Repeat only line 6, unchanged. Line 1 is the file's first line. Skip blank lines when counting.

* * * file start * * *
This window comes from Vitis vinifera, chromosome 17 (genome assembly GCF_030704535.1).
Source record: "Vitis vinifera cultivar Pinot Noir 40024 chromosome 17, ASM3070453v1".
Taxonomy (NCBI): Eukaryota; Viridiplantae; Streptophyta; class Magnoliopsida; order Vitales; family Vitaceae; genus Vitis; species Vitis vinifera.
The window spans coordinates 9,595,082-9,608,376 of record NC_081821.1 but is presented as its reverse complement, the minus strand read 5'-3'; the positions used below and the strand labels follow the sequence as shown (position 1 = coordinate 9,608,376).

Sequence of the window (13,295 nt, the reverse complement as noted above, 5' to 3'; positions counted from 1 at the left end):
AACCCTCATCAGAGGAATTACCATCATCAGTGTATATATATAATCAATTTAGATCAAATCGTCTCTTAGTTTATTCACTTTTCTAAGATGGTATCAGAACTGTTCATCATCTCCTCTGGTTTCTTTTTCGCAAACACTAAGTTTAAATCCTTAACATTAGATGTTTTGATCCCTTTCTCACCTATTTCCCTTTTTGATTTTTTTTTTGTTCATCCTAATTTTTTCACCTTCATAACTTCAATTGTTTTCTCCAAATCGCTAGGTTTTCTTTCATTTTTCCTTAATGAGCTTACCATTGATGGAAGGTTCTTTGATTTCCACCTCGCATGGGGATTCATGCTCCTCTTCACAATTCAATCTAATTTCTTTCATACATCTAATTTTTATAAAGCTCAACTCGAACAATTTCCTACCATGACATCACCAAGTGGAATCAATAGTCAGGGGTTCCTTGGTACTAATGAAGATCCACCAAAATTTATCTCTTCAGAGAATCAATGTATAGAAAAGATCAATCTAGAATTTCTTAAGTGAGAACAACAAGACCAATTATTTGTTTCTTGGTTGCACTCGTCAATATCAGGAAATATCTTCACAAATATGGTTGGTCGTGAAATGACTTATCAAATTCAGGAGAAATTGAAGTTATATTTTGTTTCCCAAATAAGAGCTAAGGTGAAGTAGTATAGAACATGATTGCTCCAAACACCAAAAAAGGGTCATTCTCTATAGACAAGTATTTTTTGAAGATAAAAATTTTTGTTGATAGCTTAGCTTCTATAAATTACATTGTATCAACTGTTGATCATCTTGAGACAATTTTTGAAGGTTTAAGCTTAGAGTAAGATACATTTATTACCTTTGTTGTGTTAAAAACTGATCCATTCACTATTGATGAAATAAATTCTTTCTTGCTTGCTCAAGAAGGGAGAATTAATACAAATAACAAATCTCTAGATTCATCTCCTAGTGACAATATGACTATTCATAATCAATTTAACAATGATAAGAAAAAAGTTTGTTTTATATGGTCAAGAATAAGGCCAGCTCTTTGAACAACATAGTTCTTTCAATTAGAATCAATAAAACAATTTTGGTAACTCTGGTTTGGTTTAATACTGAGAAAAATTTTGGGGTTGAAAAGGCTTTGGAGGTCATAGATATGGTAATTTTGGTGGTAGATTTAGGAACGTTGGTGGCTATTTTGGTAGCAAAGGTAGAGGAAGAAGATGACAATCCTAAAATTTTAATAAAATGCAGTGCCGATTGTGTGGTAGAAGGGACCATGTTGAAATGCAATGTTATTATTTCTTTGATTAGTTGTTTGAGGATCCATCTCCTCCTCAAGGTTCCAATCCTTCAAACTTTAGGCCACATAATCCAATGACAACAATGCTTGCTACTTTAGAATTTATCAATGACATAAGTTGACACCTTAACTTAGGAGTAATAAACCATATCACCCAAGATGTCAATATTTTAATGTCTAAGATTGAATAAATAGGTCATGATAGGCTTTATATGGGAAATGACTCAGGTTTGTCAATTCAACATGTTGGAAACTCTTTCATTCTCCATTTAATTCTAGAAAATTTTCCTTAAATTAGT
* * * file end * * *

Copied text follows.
AACCCTCATCAGAGGAATTACCATCATCAGTGTATATATATAATCAATTTAGATCAAATCGTCTCTTAGTTTATTCACTTTTCTAAGATGGTATCAGAACTGTTCATCATCTCCTCTGGTTTCTTTTTCGCAAACACTAAGTTTAAATCCTTAACATTAGATGTTTTGATCCCTTTCTCACCTATTTCCCTTTTTGATTTTTTTTTTGTTCATCCTAATTTTTTCACCTTCATAACTTCAATTGTTTTCTCCAAATCGCTAGGTTTTCTTTCATTTTTCCTTAATGAGCTTACCATTGATGGAAGGTTCTTTGATTTCCACCTCGCATGGGGATTCATGCTCCTCTTCACAATTCAATCTAATTTCTTTCATACATCTAATTTTTATAAAGCTCAACTCGAACAATTTCCTACCATGACATCACCAAGTGGAATCAATAGTCAGGGGTTCCTTGGTACTAATGAAGATCCACCAAAATTTATCTCTTCAGAGAATCAATGTATAGAAAAGATCAATCTAGAATTTCTTAAGTGAGAACAACAAGACCAATTATTTGTTTCTTGGTTGCACTCGTCAATATCAGGAAATATCTTCACAAATATGGTTGGTCGTGAAATGACTTATCAAATTCAGGAGAAATTGAAGTTATATTTTGTTTCCCAAATAAGAGCTAAGGTGAAGTAGTATAGAACATGATTGCTCCAAACACCAAAAAAGGGTCATTCTCTATAGACAAGTATTTTTTGAAGATAAAAATTTTTGTTGATAGCTTAGCTTCTATAAATTACATTGTATCAACTGTTGATCATCTTGAGACAATTTTTGAAGGTTTAAGCTTAGAGTAAGATACATTTATTACCTTTGTTGTGTTAAAAACTGATCCATTCACTATTGATGAAATAAATTCTTTCTTGCTTGCTCAAGAAGGGAGAATTAATACAAATAACAAATCTCTAGATTCATCTCCTAGTGACAATATGACTATTCATAATCAATTTAACAATGATAAGAAAAAAGTTTGTTTTATATGGTCAAGAATAAGGCCAGCTCTTTGAACAACATAGTTCTTTCAATTAGAATCAATAAAACAATTTTGGTAACTCTGGTTTGGTTTAATACTGAGAAAAATTTTGGGGTTGAAAAGGCTTTGGAGGTCATAGATATGGTAATTTTGGTGGTAGATTTAGGAACGTTGGTGGCTATTTTGGTAGCAAAGGTAGAGGAAGAAGATGACAATCCTAAAATTTTAATAAAATGCAGTGCCGATTGTGTGGTAGAAGGGACCATGTTGAAATGCAATGTTATTATTTCTTTGATTAGTTGTTTGAGGATCCATCTCCTCCTCAAGGTTCCAATCCTTCAAACTTTAGGCCACATAATCCAATGACAACAATGCTTGCTACTTTAGAATTTATCAATGACATAAGTTGACACCTTAACTTAGGAGTAATAAACCATATCACCCAAGATGTCAATATTTTAATGTCTAAGATTGAATAAATAGGTCATGATAGGCTTTATATGGGAAATGACTCAGGTTTGTCAATTCAACATGTTGGAAACTCTTTCATTCTCCATTTAATTCTAGAAAATTTTCCTTAAATTAGT